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Legends of the Green Isle

In northwest Ireland, the winds howl and the rains fall on some of the world's purest and most remote links golf courses
Jeff Williams
From the Print Edition:
Andy Garcia, Mar/April 2004

(continued from page 2)

The fairways at Carne toss and turn fitfully over the heaving landscape. You can get a month of links bounces in one round at Carne, where not every good drive is rewarded nor every bad one punished. The ’umps and ’ollows that so characterize links golf are in abundance at Carne and a perfectly struck ball may end up in the bottom of a pit. But a poorly struck shot might also benefit from an unexpected carom.

While the front nine is challenging with some interesting holes, it is the back nine that will burn an indelible stamp in the memory. From the par-5 10th, its green sitting in a pocket in front of an immense dune, to the tortured roller-coaster ride of the par-5 18th, the back nine at Carne never fails to impress or inspire.

The uphill par-4 15th makes you wonder whether you need a caddie or a Sherpa. To the right, all the way up, is an enormous dune ridge with about as much exposed sand as you are ever likely to see in Ireland. The club is planting the face of it with marram grass to ensure that the ridge is not worn down by the winter gales, but the gaping exposure of sand is wondrous.

The par-3 16th plays steeply downhill into an amphitheater of dunes and you could well imagine the mystical community of Brigadoon taking shape at the bottom of the hill. The long, tough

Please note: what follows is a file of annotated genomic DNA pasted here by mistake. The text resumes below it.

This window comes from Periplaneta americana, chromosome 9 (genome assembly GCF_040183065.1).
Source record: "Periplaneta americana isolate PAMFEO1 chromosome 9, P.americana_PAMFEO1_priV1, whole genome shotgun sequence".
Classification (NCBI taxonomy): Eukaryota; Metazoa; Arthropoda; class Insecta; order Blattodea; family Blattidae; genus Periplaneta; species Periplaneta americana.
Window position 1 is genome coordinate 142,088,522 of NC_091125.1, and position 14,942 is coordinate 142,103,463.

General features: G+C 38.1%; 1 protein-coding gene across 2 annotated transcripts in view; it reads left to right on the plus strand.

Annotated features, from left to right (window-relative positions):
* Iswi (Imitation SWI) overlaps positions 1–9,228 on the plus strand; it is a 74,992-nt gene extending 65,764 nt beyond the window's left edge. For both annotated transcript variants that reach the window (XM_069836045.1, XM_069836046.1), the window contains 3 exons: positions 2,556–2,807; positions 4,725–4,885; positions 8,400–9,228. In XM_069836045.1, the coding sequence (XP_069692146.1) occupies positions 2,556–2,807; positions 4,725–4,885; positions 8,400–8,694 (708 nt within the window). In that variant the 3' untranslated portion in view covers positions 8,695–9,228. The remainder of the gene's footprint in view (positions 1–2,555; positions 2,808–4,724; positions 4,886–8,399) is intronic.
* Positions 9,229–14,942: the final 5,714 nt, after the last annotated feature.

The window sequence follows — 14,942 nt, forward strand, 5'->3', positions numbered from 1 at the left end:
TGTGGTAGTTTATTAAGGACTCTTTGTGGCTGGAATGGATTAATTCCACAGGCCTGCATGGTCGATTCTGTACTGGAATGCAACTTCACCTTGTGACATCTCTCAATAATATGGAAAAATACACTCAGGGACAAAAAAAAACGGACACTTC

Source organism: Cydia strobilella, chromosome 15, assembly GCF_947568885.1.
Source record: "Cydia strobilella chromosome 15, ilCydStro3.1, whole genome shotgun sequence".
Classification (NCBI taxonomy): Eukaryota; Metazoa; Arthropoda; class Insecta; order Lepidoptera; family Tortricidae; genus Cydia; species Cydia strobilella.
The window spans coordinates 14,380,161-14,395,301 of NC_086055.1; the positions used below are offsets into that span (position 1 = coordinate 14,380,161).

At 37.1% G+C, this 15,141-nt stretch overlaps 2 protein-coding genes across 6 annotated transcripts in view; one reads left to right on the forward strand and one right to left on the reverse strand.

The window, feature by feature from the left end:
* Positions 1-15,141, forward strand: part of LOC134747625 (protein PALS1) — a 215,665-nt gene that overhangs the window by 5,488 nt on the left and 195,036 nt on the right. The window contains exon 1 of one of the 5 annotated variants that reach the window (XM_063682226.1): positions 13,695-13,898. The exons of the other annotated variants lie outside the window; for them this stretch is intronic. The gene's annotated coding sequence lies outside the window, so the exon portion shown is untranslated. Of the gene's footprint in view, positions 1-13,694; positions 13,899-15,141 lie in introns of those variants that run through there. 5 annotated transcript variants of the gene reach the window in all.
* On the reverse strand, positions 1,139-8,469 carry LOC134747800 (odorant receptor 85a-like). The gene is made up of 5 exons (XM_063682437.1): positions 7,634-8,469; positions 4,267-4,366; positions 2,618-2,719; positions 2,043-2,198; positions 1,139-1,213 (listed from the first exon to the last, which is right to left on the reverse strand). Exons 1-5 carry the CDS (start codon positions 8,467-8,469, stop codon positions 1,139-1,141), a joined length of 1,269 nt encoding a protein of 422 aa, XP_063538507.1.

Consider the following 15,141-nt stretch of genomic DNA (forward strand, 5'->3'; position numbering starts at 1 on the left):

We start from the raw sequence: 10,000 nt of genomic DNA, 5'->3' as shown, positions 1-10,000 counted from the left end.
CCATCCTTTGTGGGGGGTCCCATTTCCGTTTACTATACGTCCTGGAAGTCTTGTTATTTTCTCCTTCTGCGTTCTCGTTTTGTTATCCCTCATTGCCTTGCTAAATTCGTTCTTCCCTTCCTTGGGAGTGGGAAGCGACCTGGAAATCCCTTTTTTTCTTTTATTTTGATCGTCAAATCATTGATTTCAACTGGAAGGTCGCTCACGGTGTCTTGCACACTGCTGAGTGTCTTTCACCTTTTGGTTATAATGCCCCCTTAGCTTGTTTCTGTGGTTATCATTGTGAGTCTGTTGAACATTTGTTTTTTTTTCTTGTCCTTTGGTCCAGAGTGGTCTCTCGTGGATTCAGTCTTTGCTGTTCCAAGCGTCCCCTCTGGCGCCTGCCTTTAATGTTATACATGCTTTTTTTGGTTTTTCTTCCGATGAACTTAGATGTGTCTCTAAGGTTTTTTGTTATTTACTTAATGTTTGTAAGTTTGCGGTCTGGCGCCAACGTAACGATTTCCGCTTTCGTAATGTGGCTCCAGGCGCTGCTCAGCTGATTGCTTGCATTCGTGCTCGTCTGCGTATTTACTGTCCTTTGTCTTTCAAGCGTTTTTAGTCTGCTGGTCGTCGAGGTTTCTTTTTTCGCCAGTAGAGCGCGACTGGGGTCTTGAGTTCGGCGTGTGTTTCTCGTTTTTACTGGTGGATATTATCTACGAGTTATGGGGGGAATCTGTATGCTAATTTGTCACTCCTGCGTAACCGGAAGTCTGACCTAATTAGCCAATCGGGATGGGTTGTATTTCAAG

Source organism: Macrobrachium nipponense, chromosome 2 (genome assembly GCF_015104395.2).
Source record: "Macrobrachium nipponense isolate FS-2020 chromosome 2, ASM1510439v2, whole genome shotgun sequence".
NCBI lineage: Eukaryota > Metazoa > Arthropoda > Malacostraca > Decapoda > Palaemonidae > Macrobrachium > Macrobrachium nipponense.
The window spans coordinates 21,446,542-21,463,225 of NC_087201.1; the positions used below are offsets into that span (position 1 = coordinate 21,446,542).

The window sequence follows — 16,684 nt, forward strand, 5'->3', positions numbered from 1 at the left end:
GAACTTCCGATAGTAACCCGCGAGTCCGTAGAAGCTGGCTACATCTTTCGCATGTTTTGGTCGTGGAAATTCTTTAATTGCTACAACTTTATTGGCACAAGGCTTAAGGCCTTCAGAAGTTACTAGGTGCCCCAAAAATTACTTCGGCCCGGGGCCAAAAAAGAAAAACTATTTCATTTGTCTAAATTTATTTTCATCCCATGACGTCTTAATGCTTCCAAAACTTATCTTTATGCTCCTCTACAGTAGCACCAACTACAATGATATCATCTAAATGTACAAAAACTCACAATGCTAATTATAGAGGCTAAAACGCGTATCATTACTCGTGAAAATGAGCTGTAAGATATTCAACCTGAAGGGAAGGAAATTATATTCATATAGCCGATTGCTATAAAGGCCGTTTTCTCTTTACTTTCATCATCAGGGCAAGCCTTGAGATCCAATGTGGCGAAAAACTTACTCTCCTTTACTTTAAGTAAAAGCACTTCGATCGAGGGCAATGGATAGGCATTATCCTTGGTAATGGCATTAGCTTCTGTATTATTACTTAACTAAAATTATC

par-4 17th has two deep pits that threaten tee shots on either side of the fairway. But it is the view of a huge dune canyon to the right that can stop any golfer in his tracks. The canyon has no golf hole at the moment, but the club has some ideas for the future.

The 18th presents a very substantial challenge. The green on the par 5 can be reached in two by longer hitters, but the average player will have to decide between laying up more than 150 yards from the green at the top of the hill, or letting his second shot roll down to the bottom of a ravine fairway and face a severely uphill blind third shot. Carne will take the measure of anyone who plays it.

Connemara Golf Club
Ballyconneely, County Galway

Ed Hackett’s credo—“Nature is the best architect. I just try to dress up what the good Lord provides”—may be expressed best at the Connemara Golf Club, due west of Galway at nearly the exact middle of the Irish Atlantic Coast.

Connemara was the dream of Father Peter Waldron, a young priest who realized the secular necessities of the poor Irish coast in the late 1960s. The area needed something to draw both Irish and international tourists, something to bolster a depressed economy.  Golf seemed like just the thing, and as it turned out, Hackett was just the right architect. When he arrived at the site in 1970, Waldron told him that there wasn’t any money yet to build a course. That
didn’t stop Hackett. He put pins and stones in places for the tees and greens and told the locals to pay him when they could, to construct the course when they could.

So with a dreamer of a priest, an icon of an architect and locals willing to build their first golf course, Connemara Golf Club was born. In the end, it is a very natural and humbling place, 27 holes of charming golf that will keep you wanting to come back for more.

Connemara doesn’t have the dramatic dune landscape typical of northwest Irish courses. The land is distinguished by rocks and rock outcroppings, though they seldom come into play unless you hit a very bad shot. The rocks provide backdrop details for the holes, props at the side of a stage. They are most apparent at the short par-3 13th, a hole chiseled out of a rock basin. It is the first of a series of dramatic holes that conclude the marvelous back nine and provide a fitting climax to Father Waldron’s dream.

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